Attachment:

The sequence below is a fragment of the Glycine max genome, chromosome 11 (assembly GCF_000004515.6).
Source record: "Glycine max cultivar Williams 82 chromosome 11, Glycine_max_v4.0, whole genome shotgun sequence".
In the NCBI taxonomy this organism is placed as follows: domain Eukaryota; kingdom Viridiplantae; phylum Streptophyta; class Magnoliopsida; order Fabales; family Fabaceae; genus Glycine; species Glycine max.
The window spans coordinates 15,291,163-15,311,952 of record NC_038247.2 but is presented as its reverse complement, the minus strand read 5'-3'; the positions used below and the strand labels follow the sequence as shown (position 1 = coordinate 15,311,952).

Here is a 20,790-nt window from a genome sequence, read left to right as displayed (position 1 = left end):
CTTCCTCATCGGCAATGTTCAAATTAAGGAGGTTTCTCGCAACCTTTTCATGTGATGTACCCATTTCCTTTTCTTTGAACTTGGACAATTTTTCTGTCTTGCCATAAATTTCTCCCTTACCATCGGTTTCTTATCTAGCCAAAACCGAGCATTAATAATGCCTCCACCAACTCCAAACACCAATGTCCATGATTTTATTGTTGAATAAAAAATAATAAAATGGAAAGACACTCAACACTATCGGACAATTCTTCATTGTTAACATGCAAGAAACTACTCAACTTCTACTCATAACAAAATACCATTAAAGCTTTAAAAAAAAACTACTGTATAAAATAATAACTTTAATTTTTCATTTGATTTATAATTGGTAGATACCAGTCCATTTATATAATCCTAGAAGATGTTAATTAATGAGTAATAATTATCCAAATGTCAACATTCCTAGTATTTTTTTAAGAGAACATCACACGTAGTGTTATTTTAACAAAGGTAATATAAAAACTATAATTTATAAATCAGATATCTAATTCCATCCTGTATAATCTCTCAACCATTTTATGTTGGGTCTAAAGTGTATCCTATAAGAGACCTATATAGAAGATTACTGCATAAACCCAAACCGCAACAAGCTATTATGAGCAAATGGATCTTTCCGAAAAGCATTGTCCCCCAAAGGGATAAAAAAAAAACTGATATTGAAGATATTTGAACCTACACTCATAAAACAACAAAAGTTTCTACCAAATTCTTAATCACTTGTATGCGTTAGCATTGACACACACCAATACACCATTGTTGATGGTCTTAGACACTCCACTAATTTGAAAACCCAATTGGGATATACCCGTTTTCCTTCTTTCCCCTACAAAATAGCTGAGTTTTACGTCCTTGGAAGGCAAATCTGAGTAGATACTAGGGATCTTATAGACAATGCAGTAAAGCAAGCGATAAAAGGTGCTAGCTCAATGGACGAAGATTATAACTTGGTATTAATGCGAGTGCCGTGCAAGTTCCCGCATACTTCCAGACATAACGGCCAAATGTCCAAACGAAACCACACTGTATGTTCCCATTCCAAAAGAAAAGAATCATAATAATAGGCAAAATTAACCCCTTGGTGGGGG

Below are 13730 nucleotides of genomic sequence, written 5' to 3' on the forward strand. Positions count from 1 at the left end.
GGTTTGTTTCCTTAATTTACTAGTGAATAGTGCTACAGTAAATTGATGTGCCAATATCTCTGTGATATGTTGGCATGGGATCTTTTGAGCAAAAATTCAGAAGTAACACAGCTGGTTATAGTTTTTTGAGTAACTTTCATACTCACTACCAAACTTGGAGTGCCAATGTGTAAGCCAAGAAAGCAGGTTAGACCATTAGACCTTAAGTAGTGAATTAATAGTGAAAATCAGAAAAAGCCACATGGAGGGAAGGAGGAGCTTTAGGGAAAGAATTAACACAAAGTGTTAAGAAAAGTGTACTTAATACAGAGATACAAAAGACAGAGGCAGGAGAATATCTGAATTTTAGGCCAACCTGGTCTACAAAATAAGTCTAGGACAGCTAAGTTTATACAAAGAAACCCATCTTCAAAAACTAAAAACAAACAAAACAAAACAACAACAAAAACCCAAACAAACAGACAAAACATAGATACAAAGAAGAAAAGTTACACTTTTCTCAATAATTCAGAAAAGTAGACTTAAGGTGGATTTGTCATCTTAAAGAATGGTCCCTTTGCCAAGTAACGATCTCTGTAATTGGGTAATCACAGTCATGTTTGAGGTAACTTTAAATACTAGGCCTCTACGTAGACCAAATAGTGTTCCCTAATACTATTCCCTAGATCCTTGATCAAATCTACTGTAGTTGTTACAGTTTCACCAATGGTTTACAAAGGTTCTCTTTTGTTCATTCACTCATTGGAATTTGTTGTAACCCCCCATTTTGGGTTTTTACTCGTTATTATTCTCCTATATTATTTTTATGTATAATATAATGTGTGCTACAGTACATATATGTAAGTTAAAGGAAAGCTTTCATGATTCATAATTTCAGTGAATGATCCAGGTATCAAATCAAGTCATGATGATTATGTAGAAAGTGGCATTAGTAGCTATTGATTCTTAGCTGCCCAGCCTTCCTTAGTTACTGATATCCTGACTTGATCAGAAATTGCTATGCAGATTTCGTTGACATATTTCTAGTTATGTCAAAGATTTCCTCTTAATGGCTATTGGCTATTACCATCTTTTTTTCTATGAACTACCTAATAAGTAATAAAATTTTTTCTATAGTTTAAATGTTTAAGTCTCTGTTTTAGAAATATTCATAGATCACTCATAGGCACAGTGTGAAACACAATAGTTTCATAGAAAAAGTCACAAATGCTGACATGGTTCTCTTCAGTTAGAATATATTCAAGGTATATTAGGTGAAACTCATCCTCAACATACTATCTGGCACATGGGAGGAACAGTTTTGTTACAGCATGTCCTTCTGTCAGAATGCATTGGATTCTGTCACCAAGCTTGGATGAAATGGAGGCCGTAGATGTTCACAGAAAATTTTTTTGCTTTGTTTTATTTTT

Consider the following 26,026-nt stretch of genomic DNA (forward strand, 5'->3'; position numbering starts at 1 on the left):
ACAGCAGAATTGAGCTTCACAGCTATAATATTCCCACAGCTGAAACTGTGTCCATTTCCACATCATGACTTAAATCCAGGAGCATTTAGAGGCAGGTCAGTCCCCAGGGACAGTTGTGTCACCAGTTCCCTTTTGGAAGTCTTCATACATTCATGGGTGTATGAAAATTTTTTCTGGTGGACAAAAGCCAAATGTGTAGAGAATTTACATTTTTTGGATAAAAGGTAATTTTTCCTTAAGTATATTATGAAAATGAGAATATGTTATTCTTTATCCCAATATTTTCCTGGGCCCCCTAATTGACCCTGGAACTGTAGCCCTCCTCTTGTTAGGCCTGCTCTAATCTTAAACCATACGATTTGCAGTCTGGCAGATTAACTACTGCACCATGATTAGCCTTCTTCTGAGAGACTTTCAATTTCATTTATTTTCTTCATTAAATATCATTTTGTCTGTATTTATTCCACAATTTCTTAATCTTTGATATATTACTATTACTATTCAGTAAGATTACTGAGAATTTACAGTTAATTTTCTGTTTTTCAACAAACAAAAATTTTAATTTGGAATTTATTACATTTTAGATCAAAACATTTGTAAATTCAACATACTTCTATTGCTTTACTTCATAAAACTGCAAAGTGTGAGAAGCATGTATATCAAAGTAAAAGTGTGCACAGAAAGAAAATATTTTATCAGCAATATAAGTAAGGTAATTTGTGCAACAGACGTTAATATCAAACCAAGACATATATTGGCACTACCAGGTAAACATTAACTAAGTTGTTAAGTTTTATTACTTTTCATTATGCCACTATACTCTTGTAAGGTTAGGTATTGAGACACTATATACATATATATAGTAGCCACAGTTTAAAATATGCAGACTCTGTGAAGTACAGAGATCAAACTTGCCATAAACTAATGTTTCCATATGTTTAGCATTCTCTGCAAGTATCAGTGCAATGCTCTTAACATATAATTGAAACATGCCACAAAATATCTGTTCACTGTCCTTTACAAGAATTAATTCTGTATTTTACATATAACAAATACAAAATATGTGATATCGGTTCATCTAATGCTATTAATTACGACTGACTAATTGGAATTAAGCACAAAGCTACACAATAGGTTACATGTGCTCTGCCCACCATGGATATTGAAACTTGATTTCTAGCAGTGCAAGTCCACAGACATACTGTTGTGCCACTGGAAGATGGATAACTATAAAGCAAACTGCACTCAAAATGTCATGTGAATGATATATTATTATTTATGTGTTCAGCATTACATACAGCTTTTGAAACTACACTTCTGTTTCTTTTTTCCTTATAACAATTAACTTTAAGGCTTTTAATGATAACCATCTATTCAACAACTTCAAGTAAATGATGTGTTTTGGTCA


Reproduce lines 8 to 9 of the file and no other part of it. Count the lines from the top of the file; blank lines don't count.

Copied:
GGTTTGTTTCCTTAATTTACTAGTGAATAGTGCTACAGTAAATTGATGTGCCAATATCTCTGTGATATGTTGGCATGGGATCTTTTGAGCAAAAATTCAGAAGTAACACAGCTGGTTATAGTTTTTTGAGTAACTTTCATACTCACTACCAAACTTGGAGTGCCAATGTGTAAGCCAAGAAAGCAGGTTAGACCATTAGACCTTAAGTAGTGAATTAATAGTGAAAATCAGAAAAAGCCACATGGAGGGAAGGAGGAGCTTTAGGGAAAGAATTAACACAAAGTGTTAAGAAAAGTGTACTTAATACAGAGATACAAAAGACAGAGGCAGGAGAATATCTGAATTTTAGGCCAACCTGGTCTACAAAATAAGTCTAGGACAGCTAAGTTTATACAAAGAAACCCATCTTCAAAAACTAAAAACAAACAAAACAAAACAACAACAAAAACCCAAACAAACAGACAAAACATAGATACAAAGAAGAAAAGTTACACTTTTCTCAATAATTCAGAAAAGTAGACTTAAGGTGGATTTGTCATCTTAAAGAATGGTCCCTTTGCCAAGTAACGATCTCTGTAATTGGGTAATCACAGTCATGTTTGAGGTAACTTTAAATACTAGGCCTCTACGTAGACCAAATAGTGTTCCCTAATACTATTCCCTAGATCCTTGATCAAATCTACTGTAGTTGTTACAGTTTCACCAATGGTTTACAAAGGTTCTCTTTTGTTCATTCACTCATTGGAATTTGTTGTAACCCCCCATTTTGGGTTTTTACTCGTTATTATTCTCCTATATTATTTTTATGTATAATATAATGTGTGCTACAGTACATATATGTAAGTTAAAGGAAAGCTTTCATGATTCATAATTTCAGTGAATGATCCAGGTATCAAATCAAGTCATGATGATTATGTAGAAAGTGGCATTAGTAGCTATTGATTCTTAGCTGCCCAGCCTTCCTTAGTTACTGATATCCTGACTTGATCAGAAATTGCTATGCAGATTTCGTTGACATATTTCTAGTTATGTCAAAGATTTCCTCTTAATGGCTATTGGCTATTACCATCTTTTTTTCTATGAACTACCTAATAAGTAATAAAATTTTTTCTATAGTTTAAATGTTTAAGTCTCTGTTTTAGAAATATTCATAGATCACTCATAGGCACAGTGTGAAACACAATAGTTTCATAGAAAAAGTCACAAATGCTGACATGGTTCTCTTCAGTTAGAATATATTCAAGGTATATTAGGTGAAACTCATCCTCAACATACTATCTGGCACATGGGAGGAACAGTTTTGTTACAGCATGTCCTTCTGTCAGAATGCATTGGATTCTGTCACCAAGCTTGGATGAAATGGAGGCCGTAGATGTTCACAGAAAATTTTTTTGCTTTGTTTTATTTTT

Consider the following 26,026-nt stretch of genomic DNA (forward strand, 5'->3'; position numbering starts at 1 on the left):